To give the S & T community a fair chance to meet a requirement, it is essential that an ICD be established in the very early concept refinement phase of the pre-systems acquisition, before the S & T program begins investing funds in an effort. There is frequently finger-pointing among the three communities regarding who is responsible for articulating these early requirements. In fairness to the requirements community, they are usually not sufficiently knowledgeable about the technology options available to define the specific materiel solution. However, it is essential that they articulate the general needs of the warfighter in sufficient detail so that the S & T community can focus their efforts. Once the basic level of needs is articulated, the S & T and acquisition communities can work on translating them into possible materiel solutions. For example, in the DoD Biological Defense Program, we have seen a shift in the requirements community towards defining broad-based generic capabilities. However, the capabilities are so broad and nonspecific that the acquisition and S & T communities don't know the specific threat agents towards which they should prioritize their efforts or what some key performance parameters are for each type of materiel solution that, if developed, the warfighter would find acceptable. Without this information, the S & T and acquisition communities will be using a shotgun approach to developing a materiel solution, resulting in a dilution of effort. Again, the key to developing a good ICD early in R & D is to have a close dialog between the requirements, S & T, and acquisition communities; otherwise, efforts and funding will be wasted.

Make the S & T Community Technology Scouts

In the past, we have observed a tendency in acquisition programs to ignore the valuable technical resource the S & T community offers. This is in part due to the fact that the S & T labs are often competing with other commercial entities for transition of their technology into an acquisition program and the general lack of interest on the part of many researchers in supporting product development efforts. As a result, acquisition program managers often view the S & T community as being, at best, uninterested in their efforts, and, at worst, biased in their evaluation of technologies under consideration. But what if the S & T labs could be more closely connected to the acquisition programs and used as the scouts for new technologies that meet user needs? Sounds heretical? There is precedent for doing this.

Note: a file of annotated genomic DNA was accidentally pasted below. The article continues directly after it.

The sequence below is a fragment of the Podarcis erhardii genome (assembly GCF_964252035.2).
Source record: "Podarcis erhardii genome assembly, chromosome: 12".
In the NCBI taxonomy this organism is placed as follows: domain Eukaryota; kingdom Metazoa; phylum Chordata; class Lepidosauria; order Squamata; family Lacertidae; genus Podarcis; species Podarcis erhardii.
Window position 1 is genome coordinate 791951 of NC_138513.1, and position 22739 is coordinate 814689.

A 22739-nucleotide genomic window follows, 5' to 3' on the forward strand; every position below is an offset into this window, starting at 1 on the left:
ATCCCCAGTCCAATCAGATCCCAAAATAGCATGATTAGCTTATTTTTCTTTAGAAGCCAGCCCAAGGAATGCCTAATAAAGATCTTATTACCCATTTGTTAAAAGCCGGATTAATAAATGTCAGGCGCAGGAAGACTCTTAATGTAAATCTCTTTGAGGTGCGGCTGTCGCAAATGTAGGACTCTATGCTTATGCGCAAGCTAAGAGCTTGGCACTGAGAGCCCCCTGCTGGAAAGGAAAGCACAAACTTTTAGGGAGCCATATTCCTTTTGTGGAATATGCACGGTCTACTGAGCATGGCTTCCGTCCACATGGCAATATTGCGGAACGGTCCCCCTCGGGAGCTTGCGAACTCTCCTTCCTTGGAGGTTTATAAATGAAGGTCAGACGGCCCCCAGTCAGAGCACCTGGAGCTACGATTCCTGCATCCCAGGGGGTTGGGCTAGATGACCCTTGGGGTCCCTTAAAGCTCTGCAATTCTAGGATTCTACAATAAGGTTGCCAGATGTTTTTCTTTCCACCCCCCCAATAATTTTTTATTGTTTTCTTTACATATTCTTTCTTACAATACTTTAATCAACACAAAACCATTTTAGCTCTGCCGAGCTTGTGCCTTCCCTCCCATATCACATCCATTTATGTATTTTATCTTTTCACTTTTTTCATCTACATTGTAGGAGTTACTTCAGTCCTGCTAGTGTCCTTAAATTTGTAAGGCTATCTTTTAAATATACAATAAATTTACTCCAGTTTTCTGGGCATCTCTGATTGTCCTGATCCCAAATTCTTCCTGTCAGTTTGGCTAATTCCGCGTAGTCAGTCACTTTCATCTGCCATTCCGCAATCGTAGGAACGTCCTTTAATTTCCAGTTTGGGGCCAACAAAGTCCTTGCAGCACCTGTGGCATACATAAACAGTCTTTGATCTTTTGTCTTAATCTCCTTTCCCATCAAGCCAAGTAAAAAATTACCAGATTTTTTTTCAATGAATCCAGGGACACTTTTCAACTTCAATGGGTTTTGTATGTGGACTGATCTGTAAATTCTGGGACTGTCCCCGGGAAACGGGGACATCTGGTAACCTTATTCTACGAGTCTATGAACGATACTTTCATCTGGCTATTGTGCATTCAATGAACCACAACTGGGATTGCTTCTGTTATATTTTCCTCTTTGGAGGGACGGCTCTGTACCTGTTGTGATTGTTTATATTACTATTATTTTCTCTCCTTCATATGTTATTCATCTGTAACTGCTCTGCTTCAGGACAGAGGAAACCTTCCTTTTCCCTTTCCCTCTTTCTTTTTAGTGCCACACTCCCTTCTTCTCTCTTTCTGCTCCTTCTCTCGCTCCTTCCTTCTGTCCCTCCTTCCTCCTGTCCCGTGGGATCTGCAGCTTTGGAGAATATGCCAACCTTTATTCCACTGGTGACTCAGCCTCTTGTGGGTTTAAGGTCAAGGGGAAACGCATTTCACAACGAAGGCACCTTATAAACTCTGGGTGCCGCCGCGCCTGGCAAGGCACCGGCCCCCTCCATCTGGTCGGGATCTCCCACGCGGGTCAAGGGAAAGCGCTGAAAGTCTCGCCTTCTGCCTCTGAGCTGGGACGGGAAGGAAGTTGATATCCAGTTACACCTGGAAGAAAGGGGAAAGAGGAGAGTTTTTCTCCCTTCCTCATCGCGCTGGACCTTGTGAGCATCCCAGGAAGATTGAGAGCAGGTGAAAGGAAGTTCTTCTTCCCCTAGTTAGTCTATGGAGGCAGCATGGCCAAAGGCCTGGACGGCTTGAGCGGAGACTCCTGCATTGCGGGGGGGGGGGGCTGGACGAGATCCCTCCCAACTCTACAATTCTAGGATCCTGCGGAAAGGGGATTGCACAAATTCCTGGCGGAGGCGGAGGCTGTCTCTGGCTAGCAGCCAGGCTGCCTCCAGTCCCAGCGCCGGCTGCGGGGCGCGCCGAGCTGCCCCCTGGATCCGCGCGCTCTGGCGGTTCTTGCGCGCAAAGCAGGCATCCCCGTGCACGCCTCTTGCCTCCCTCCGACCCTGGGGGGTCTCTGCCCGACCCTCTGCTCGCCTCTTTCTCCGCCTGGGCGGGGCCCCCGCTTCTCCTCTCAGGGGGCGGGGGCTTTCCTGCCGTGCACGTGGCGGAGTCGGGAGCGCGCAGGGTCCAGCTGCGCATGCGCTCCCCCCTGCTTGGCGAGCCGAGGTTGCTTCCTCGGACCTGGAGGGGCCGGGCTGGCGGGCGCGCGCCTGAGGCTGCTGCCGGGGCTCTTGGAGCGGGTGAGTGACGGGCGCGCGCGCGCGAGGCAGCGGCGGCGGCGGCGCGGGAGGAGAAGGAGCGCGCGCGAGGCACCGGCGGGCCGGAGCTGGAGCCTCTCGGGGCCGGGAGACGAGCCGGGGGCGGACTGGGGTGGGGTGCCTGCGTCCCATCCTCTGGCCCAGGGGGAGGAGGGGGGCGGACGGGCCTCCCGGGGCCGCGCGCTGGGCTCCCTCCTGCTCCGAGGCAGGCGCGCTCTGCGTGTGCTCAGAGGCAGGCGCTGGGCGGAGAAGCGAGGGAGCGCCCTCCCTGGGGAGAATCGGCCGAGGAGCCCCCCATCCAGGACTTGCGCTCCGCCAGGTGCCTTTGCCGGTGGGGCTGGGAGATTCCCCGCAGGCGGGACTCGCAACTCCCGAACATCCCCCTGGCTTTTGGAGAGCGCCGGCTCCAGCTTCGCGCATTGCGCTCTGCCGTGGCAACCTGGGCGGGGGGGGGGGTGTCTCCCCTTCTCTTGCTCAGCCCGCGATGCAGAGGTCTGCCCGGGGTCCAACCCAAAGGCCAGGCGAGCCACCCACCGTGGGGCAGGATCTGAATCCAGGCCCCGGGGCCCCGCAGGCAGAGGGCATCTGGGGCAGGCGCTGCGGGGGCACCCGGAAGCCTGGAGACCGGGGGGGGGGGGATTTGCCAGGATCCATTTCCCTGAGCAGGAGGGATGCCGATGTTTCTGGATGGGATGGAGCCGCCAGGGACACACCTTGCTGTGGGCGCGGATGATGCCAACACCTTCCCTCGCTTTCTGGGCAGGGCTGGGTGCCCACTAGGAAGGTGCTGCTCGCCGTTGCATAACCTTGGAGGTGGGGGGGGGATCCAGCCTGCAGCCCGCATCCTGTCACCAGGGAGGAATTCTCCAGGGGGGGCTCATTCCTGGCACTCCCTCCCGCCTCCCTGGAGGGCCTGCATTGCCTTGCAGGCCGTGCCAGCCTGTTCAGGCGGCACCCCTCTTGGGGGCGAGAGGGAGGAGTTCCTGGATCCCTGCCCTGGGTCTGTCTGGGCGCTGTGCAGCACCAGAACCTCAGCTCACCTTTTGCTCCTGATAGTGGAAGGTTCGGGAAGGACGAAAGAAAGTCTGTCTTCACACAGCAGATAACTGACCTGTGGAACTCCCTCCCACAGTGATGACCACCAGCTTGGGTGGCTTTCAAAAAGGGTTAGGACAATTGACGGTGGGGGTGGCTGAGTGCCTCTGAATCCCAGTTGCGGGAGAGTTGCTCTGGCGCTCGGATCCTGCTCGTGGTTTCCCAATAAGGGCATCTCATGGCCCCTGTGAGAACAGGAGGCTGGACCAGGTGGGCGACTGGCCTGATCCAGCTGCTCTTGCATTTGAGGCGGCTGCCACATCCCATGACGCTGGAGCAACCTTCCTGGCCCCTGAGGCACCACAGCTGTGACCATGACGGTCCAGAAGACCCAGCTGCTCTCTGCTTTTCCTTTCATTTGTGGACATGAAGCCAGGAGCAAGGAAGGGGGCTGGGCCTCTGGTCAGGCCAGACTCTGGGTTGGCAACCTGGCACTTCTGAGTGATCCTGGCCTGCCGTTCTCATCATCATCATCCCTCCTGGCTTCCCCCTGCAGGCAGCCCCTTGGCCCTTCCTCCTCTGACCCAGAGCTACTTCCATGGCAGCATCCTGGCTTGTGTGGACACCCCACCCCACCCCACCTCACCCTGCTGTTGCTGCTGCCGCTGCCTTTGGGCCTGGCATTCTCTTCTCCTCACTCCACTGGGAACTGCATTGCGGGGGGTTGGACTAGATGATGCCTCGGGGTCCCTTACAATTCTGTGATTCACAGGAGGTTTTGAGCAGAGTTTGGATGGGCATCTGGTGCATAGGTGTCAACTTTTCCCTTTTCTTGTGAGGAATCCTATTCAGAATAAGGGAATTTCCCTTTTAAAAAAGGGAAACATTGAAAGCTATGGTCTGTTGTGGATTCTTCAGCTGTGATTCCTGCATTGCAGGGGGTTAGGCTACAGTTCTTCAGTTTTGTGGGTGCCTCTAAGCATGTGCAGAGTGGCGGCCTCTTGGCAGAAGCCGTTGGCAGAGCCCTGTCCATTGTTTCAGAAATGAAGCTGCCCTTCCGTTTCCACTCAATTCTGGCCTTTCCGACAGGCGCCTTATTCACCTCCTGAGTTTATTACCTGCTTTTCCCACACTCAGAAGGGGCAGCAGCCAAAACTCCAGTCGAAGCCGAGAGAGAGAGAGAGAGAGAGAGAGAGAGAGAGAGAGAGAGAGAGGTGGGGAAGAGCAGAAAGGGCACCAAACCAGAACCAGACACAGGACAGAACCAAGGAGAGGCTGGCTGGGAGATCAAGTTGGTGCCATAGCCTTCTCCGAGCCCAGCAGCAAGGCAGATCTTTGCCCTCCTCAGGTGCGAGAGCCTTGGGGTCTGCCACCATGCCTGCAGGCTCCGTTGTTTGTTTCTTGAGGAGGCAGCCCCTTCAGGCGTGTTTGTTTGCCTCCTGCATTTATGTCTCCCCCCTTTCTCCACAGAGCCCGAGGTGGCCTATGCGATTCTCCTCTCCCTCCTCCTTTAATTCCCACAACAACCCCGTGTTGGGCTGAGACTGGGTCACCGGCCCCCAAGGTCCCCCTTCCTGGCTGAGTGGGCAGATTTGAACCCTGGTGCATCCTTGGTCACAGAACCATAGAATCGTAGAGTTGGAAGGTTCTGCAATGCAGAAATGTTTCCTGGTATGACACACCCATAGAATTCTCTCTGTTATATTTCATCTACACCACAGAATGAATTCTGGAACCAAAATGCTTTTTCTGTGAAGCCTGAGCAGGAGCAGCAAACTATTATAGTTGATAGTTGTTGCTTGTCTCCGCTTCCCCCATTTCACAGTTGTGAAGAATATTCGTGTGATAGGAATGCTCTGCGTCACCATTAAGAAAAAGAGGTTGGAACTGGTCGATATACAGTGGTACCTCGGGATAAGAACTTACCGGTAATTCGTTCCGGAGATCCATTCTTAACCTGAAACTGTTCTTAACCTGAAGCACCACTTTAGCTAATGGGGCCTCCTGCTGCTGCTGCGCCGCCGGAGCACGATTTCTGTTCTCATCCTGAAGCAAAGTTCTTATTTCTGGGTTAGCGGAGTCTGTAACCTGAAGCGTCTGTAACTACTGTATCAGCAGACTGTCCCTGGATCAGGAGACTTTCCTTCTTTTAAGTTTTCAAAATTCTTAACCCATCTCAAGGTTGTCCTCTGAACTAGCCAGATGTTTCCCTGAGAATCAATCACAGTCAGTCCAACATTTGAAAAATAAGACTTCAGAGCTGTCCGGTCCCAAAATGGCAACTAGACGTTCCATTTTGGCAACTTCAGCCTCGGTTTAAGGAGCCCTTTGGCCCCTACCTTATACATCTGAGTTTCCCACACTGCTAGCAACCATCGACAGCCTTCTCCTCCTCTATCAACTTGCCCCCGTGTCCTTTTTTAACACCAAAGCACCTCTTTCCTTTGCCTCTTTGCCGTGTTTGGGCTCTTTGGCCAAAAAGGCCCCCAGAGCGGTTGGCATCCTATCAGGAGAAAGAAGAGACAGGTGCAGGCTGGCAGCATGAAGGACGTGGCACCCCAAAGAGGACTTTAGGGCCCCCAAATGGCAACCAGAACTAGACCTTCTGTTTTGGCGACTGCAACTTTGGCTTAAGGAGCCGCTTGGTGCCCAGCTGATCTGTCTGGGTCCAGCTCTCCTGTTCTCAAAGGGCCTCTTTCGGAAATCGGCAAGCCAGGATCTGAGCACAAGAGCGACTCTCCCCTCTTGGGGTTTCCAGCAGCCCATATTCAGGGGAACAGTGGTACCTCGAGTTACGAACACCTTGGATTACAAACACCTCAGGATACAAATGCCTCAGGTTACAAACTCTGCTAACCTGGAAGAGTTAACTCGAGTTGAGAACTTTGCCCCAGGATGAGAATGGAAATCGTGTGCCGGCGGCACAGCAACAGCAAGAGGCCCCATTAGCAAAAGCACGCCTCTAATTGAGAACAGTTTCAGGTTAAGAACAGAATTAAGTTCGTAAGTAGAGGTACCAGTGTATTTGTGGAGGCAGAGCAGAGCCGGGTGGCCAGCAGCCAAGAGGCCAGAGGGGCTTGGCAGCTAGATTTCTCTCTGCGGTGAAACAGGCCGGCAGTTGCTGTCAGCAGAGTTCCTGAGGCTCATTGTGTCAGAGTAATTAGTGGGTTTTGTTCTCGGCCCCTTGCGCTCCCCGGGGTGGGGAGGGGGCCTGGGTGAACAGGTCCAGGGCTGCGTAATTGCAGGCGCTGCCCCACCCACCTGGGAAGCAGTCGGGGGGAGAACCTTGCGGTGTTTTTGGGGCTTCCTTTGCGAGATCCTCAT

Implement Customer-focused Technology Planning

Based on a recent analysis by the American Association for the Advancement of Science, less than one-fourth of all R & D funded by the federal government is performed in intramural laboratories. This means that the majority of the technological innovation will occur outside the DoD S & T laboratory system. However, for the DoD to harness these investments, there must be a way to systematically identify technologies that address user needs. One method for doing this is called customer-focused technology planning (CFTP), described in detail by Jay A. Paap at <www.jaypaap.com/articles/CFTP-09-2002-mod.pdf>. Developed and refined over the last three decades, the origins of this approach are rooted in the model of innovation developed by Don Marquis at the Massachusetts Institute of Technology; the model is currently used within a broad range of industries. The goal is to increase the innovation potential of an organization by using a systematic approach for comparing and evaluating technologies for their fit to customer needs. Many of the principles are grounded in fundamental concepts used in systems engineering, but they have been adapted to be more amenable for use in an S & T organization. Basically, the process involves translating general user needs into specific functional requirements. The S & T community is probably best equipped to know the latest technologies out there and how they could best address a user need. This approach requires the S & T community to abandon a "not invented here" mentality and look at all the options and sources of technologies that are available. These options then get ranked by "fit" to functional requirements, technical maturity, and risk. Once a prioritized list of technologies is established, the S & T community can gain consensus from the requirements and acquisition communities on the technology options being considered. This includes such downstream issues as affordability, producibility, and supportability.

The CFTP process provides a framework for S & T managers to integrate various sources of information in a way that allows them to make informed decisions regarding investments in technologies. The process is based on the following steps: